Food & Wine Reporter’s Notebook Day 2: Pairings on the go and a stiff competition |

Food & Wine Reporter’s Notebook Day 2: Pairings on the go and a stiff competition

Chefs Stephanie Izzard and Tiffy Cooks prepare dishes during a morning seminar at the Hotel Jerome during Food & Wine in Aspen on Saturday, June 18, 2022. (Kelsey Brunner/The Aspen Times)

The Fastidious and the Foodies

I was waiting outside the tent for a Burger King or McDonald’s truck to show up for Mark Oldman’s “Fast Food and Fancy Wines” seminar. I should’ve had loftier expectations for what these people consider “fast food.”

“When Food & Wine says ‘fast food,’ they don’t mean Hardee’s. They don’t mean Jack in the Box,” Oldman said. “This is from The Little Nell.” Now it makes sense.

Placed in front of the attendees in a packed room was an intimidating setting of eight wines — three white, two rose and three red of various orientations — and a large plate consisting of truffle fries, a spring roll, a chicken wing, a grilled cheese square, a barbecue rib and a beef slider (eaten in that order, respectively, along with the paired wines). I envision this is what Wendy’s serves in heaven; unfortunately, I’ll probably never know. (Because I’m immortal, not because I’m going to hell. Jeez.)

“Most wines work with most food, but there’s a precision to making all the flavors really stand out,” Oldman said, half choking on a spring roll and Chapoutier Belleruche Rose. “Need some water?” an audience member asked.

“At Food & Wine?” Oldman wheezed. “In my hotel room I have a spigot and chardonnay comes out.” Um, bro that’s probably the bidet.

I don’t pretend to be an authority on food or wine — I was expecting to be scarfing down a Double Chubby Chuck and pounding Mogen David, after all — but as Oldman guided us through each pairing of food and drink, he explained how the different components complemented each other.

For example, “Spicy foods need something bubbly and tangy, not a deep red,” Oldman said. “You need a weight match and a flavor match.”

And he was right. Delicately take a bite of the creamy grilled cheese, chew thoughtfully, then sip its ruche counterpart and boom — every element immediately enhances twofold in your mouth. It didn’t even matter that our grub had been sitting out for a while.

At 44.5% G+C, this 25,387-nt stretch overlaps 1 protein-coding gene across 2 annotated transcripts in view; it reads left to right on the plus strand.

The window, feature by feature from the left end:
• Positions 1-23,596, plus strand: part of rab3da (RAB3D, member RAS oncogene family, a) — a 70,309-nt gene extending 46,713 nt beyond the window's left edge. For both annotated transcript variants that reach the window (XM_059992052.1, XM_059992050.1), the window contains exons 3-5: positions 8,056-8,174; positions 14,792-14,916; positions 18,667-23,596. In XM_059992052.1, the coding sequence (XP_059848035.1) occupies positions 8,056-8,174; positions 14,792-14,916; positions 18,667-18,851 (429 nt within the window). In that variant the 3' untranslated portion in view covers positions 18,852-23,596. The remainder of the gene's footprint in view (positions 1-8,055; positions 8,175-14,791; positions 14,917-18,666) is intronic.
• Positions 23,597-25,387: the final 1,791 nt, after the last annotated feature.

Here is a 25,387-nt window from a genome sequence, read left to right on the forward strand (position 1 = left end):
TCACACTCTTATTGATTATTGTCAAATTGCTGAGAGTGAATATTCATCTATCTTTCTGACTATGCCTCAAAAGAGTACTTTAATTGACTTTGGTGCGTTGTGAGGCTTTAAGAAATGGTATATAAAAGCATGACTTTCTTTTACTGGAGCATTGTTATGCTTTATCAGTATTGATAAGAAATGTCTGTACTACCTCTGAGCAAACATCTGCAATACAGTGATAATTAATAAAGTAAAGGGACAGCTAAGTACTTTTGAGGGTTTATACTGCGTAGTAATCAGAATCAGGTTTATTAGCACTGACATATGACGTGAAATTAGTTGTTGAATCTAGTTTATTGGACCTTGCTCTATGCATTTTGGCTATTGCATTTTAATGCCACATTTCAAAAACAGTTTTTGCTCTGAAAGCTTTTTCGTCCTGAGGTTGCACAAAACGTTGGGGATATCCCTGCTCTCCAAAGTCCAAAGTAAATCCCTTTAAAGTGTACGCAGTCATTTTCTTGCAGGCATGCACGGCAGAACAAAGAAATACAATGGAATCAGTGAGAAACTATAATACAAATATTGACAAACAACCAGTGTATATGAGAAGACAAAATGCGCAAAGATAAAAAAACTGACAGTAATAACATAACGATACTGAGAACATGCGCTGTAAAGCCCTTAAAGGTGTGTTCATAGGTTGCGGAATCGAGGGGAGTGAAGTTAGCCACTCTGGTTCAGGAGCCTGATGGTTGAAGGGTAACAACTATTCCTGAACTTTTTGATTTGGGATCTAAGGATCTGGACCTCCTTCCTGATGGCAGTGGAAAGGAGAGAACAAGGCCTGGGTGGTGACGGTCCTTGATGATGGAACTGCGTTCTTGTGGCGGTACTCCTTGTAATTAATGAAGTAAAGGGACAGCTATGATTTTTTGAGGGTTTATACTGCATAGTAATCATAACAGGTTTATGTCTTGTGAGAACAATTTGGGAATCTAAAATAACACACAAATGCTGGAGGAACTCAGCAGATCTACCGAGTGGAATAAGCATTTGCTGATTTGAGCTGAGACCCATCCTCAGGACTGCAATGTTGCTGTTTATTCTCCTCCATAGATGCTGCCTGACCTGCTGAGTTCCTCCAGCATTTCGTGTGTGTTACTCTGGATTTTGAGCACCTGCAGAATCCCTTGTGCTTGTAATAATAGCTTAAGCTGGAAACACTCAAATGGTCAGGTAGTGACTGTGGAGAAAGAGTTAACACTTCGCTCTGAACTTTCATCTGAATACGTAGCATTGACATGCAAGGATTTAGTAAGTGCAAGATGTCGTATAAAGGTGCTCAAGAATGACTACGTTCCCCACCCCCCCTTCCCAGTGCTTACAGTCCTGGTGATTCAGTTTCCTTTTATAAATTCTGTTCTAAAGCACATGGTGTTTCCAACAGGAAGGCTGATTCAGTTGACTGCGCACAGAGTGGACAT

“French fries are like sex,” Oldman said. “Even when it’s cold, it’s good.”

I’m certainly not one to kink shame necromancy but maybe Aspen PD should put an extra watch around the Ute Cemetery tonight.

— Benjamin Welch

Single Malt Showdown: Scotland vs America vs Japan with Nate Ganapathi

Our host for the afternoon, Nate Ganapathi, started his journey in whiskey as an investment and has gone on to create a career in the industry. He’s recognized as an authority in collecting and is a judge of the San Francisco World Spirits Competition. The theme of the day was single malt, a new tradition for American makers — being only 7 years old and not yet officially recognized by the Alcohol and Tobacco Tax and Trade Bureau — went off on the OG whiskey makers from Scotland and newer but more recognized Japanese variations.

While slated as a competition, all 10 of the options were special in their own right. Having conceded that women have better palates at the top of the seminar, one of Ganapathi’s goals is to market whiskey better to women, who have been left out of much of the historical narrative.

Whether we have better palates or not, I am delighted to share my favorites of the day and a few tidbits learned along the way. Coming in at No. 1 for me was Dalmore from Scotland. With its signature orange nose and diverse cask method (six different casks), it was silky smooth and immensely drinkable. No. 2 came from Taiwan (not technically in the three-country seminar title competition) maker Kavalan. This whiskey had a port cask finish that made it so enjoyable with zero afterburn. Kavalan has become synonymous with great whiskey, having won some of the highest international awards in recent years.

My top three seminar takeaways: Always smell whiskey with your mouth open to get both senses working at the same time; whiskey ages are determined by the lowest age in the bottle (you could be drinking 99% 30 year and 1% 18 year, but it is labeled as 18 year); and my personal favorite, never pass by a duty-free shop — especially in Tokyo and London airports — without buying a whiskey. They apparently have some of best selections to add to your collection (either for investment or enjoyment). Slàinte mhath, kanpai and cheers to worldwide whiskey making.

— Amy Laha